The majority of the global population is diagnosed and treated in low-resource medical settings, which are abundant in low-income countries and in some cases are also present in remote areas or suburbs of high-income nations. However, 90% of the global medical device market is in high-income countries (e.g., USA, EU and Japan accounting for 80% of the market). Consequently, medical devices end up being designed to comply with the needs, markets and regulations of high-resource settings, which designers take for granted.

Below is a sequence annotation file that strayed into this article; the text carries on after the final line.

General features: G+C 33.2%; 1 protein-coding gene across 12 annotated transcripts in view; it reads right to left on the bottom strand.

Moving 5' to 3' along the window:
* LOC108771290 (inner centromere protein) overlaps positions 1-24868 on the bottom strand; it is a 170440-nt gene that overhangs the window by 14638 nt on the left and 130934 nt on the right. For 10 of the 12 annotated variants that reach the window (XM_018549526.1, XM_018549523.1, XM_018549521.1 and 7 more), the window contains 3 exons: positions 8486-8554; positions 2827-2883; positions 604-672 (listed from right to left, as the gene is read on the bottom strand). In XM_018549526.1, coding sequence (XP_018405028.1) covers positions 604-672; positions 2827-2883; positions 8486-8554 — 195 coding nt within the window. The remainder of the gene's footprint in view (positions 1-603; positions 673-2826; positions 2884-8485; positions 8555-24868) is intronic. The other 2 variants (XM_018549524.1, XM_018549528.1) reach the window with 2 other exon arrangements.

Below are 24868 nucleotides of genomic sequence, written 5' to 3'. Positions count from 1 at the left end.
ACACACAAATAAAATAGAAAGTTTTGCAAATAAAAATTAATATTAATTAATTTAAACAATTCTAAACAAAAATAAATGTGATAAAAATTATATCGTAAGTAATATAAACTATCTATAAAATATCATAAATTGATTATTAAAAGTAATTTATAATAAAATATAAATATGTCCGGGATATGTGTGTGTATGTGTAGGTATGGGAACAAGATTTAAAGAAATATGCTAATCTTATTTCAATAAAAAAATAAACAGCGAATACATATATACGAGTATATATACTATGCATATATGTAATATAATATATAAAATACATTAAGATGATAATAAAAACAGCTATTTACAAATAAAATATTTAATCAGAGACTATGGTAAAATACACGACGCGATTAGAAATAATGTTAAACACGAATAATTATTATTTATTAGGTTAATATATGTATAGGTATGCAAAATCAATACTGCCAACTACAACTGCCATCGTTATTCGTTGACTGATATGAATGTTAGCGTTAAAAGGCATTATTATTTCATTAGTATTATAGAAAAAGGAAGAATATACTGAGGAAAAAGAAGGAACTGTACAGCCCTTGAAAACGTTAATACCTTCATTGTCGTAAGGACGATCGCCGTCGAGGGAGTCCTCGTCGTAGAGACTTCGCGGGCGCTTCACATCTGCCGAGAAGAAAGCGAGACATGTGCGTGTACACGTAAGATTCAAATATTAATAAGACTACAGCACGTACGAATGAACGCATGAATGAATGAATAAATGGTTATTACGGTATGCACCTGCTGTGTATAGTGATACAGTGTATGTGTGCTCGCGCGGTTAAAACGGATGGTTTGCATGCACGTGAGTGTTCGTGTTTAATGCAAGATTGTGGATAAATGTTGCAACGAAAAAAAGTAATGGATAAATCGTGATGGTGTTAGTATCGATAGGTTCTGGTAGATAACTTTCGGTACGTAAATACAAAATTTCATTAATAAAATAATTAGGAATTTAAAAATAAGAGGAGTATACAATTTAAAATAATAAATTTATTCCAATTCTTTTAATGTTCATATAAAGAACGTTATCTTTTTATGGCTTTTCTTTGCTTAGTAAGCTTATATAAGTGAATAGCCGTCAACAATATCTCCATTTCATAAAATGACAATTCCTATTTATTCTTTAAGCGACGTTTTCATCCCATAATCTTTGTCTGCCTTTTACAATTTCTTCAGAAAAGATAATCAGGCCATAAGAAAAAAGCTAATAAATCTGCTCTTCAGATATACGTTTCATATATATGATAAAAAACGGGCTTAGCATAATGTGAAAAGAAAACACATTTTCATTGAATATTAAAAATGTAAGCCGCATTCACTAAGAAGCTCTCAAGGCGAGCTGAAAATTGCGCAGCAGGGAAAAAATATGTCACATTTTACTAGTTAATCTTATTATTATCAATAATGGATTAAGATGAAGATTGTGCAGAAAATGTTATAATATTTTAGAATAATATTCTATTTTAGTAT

This dichotomy jeopardises the safety and effectiveness of medical devices in low-resources settings. What happens when a medical device designed for the European market is used in a low-resource setting? Is a CE-marked oxygen concentrator still safe and effective when operated in settings where there is a deficit of anaesthesiologists, lack of spare parts, no maintenance programs, and much higher humidity, temperatures and dust levels?
In order to help answer these questions, in the past 24 months I ran five field studies in SSA countries (Benin, Ethiopia and South Africa) and several focus groups with world-leading scholars experienced in the design, maintenance and assessment of medical devices or medical settings.
This talk will present some relevant case studies.